PHOTO: Journalist Hadi al-Abdallah with rebels on the frontline in northern Syria:
Hadi al-Abdallah is one of the leading journalists on Syria’s frontlines. A pro-opposition activist from Homs, he has reported for years from battlefields from Qusayr to Idlib to Aleppo. He has documented not only the four-way fight between rebels, the Assad regime, the Islamic State, and Kurdish factions, but also the devastation and deaths among Syrian civilians.
Abdallah spoke with Al Jazeera English, in an interview published this week, about the situation in Aleppo city after a February 27 “cessation of hostilities”::
In recent weeks, international media has focused on the escalating situation in Aleppo. What have you seen so far?
I’ve been filming everything in Aleppo since the beginning of the military campaign launched by the Syrian and Russian air forces. I have documented many massacres committed by both forces including the one in Al-Quds Hospital, the hospital run by Doctors Without Borders.
However, since the beginning of the ceasefire, the situation in Aleppo has become quieter. The city isn’t being exposed to intense bombing in the way it was before. There are still ceasefire violations by the regime every day, mainly bombing from artillery, but it’s quieter than before.
But, we have to distinguish between Aleppo and the countryside. The Aleppo countryside never went through any truce or ceasefire, either from the side of the rebels or the regime forces, so fighting is still going on there.
And what’s the situation south of Aleppo?
When civilians were being bombed in the city, there was pressure on the Free Syrian Army and Islamic factions to open up a front with the regime so that civilians wouldn’t be bombed any more.
Many believed that if a new front opened up, the Russian and Syrian air forces would strike there, and the bombing on civilians would stop. So [the rebel bloc] Jaish al-Fatah took the town of Khan Tuman, and then the town of Khaldiya, from regime forces, as well as a series of hills close by.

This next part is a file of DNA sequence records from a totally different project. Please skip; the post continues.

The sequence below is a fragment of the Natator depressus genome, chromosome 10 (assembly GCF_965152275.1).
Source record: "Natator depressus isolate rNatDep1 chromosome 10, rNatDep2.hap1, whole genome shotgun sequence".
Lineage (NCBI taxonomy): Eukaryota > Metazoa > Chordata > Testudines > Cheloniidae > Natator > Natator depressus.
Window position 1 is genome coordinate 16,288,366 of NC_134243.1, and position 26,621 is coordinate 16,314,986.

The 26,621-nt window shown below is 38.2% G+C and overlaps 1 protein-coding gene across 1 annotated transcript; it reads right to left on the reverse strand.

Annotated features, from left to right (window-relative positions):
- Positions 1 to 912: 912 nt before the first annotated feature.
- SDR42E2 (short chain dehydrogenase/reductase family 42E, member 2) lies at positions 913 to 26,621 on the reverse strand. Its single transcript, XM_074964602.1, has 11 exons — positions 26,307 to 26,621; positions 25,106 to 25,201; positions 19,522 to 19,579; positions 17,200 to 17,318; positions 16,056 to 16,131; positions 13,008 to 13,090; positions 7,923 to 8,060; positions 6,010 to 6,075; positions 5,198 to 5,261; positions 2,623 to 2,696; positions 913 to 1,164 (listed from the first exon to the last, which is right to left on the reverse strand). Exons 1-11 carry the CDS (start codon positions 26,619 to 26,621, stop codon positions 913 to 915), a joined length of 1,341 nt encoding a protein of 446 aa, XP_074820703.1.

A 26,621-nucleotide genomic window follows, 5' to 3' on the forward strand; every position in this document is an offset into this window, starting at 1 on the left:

I went there [earlier this month] to cover the military operations. Since then, the fighting hasn’t calmed down.
The bombing is not only over Khan Tuman, but over all the western and southern areas in the Aleppo countryside. There, the bombing never stops.
How are civilians in rebel-held Aleppo faring since the ceasefire came in?
Civilians are beginning to restore their normal life, and the marketplaces are becoming busier, bit-by-bit. Some of the electricity cables that were cut during the last two weeks of military campaigns are being repaired. The streets are being cleared of rubble. But people are still afraid that the regime may carry out more ceasefire violations.
Who are the main rebel groups now in Aleppo?
Most of the brigades in Aleppo belong to the Free Syrian Army — groups like Jabhat al-Sham, the Nour al-Din al-Zinki Movement as well as the Mujahideen Army. Those are the most prominent groups, although there are some Islamist factions from Ahrar al-Sham, Jaish al-Islam and so on; however, it’s mainly FSA forces.
At the same time, there’s been some debate on whether or not al-Nusra Front maintains a presence in Aleppo – something the Russians and Syrians have used to justify recent air strikes on urban areas.
Al-Nusra is rarely seen inside Aleppo. There are some individuals from al-Nusra who hail originally from Aleppo and live inside the city, but there’s no headquarters for al-Nusra and they don’t have a significant presence inside Aleppo. They exist more as part of Jaish al-Fatah in the countryside to the south. As I said, the main presence in the city is the FSA.
In some of your recent videos, you’re reporting in neighborhoods of Aleppo while airstrikes are falling nearby. What’s it actually like to report in those sorts of conditions?
You’re in a neighborhood and it might be attacked by rockets from aircraft, barrel bombs or shells. I’ve seen civilians under the rubble of destroyed buildings; a father looking for his children under the rubble, a mother searching for her kids. The situation is very difficult.
What hopes do you have for the short-term truce?
Abdullah: Right now, I can hear military aircraft flying over Aleppo. That’s just proof of how fragile the ceasefire is. I’m not hopeful at all.